All lives are clichés; recombined, borrowed, recycled – we are the emergent, self-aware patchwork quilts of aggregate idiom, concept and narrative. We are all quite like actors in our enthusiastic commitment to pretending that we aren’t pretending, that the story flow and narrative that we get swept along with (and as) is anything other than a convoluted fiction and that it has meaning beyond the lights, camera, action of daily roles, a reflex of scripted conventions and responsibilities.
Clichés are masks, like so much of our symbolic life and cognitive practice – they are empty shells which obscure the fact that they obscure nothing at all but a base emptiness. The scripts, scenes and actors vary but the dissimulation of pretense and misdirection is the game and it is played by negation, inversion and an aspiration to complete suspension of disbelief in the fictional essence of ourselves, of these narrative threads of our shared world and daily, waking lives.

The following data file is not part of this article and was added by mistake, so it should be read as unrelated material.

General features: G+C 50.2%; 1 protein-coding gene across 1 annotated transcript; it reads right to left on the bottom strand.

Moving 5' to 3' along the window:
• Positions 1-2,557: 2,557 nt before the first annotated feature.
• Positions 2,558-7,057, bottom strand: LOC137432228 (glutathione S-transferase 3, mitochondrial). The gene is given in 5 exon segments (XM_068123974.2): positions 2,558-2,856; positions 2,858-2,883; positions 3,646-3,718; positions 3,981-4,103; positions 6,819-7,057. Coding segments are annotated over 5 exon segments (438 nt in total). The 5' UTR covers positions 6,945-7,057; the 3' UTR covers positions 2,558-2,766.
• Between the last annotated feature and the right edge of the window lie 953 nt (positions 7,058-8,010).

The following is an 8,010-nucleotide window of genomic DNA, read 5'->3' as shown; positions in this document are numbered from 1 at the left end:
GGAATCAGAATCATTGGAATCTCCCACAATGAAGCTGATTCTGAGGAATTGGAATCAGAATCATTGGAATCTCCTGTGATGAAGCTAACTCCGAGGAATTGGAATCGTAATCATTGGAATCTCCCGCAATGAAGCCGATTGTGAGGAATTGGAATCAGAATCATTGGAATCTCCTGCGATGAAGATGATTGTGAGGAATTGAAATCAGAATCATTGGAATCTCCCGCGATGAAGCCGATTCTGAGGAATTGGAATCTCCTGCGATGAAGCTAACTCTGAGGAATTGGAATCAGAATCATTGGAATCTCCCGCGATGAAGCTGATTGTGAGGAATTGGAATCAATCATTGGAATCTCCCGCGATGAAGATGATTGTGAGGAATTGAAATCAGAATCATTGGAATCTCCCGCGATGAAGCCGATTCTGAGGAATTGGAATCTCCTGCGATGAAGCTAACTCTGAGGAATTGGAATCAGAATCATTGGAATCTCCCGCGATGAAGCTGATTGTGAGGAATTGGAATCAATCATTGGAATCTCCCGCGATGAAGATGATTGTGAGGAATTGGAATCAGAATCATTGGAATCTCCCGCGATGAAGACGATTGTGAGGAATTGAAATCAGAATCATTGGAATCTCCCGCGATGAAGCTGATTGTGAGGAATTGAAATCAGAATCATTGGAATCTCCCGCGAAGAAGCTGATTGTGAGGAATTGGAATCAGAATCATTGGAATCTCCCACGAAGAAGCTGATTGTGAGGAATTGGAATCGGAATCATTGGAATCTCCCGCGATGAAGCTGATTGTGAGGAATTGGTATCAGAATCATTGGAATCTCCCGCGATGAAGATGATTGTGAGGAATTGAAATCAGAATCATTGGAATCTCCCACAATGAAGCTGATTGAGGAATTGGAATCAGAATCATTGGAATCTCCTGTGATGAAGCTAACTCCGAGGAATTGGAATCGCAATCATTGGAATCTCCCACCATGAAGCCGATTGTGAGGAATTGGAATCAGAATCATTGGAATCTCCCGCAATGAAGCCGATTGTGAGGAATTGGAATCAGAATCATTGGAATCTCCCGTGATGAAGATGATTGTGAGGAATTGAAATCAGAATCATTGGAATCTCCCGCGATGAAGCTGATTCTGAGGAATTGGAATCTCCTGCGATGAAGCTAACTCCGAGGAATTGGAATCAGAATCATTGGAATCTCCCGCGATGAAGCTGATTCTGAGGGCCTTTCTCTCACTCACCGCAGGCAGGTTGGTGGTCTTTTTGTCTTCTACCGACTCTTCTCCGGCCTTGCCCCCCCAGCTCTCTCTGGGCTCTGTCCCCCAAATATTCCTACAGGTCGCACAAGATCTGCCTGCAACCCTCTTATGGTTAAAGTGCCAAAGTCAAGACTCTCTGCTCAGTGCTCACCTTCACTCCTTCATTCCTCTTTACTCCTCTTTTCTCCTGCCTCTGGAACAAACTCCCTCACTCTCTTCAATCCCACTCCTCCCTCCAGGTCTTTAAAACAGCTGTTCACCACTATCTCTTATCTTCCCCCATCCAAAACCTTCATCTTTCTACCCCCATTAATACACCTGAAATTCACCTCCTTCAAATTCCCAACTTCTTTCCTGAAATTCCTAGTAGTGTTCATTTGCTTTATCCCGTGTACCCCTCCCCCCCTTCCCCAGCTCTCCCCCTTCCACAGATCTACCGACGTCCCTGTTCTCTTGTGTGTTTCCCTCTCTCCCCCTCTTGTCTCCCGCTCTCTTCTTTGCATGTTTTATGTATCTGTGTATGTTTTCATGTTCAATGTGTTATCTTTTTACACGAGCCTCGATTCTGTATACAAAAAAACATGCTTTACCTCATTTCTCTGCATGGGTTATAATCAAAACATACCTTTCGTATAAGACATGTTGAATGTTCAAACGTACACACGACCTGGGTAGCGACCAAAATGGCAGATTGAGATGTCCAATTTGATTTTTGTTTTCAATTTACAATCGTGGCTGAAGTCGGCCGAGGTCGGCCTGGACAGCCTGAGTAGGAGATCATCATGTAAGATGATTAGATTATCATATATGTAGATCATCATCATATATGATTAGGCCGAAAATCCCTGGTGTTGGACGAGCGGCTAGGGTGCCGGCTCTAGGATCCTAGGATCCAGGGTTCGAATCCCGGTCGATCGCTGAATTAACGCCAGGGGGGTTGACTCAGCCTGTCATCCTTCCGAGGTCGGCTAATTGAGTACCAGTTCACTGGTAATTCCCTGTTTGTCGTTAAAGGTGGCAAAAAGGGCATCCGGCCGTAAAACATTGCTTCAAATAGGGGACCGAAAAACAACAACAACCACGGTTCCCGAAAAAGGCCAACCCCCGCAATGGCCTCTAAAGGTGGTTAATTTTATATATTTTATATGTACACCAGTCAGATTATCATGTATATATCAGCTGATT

We do not wear these masks; these masks wear us. Idioms, generalisations and clichés have an independent existence – like platonic abstractions in some imaginary extension. We are all just hitching a ride on emptiness.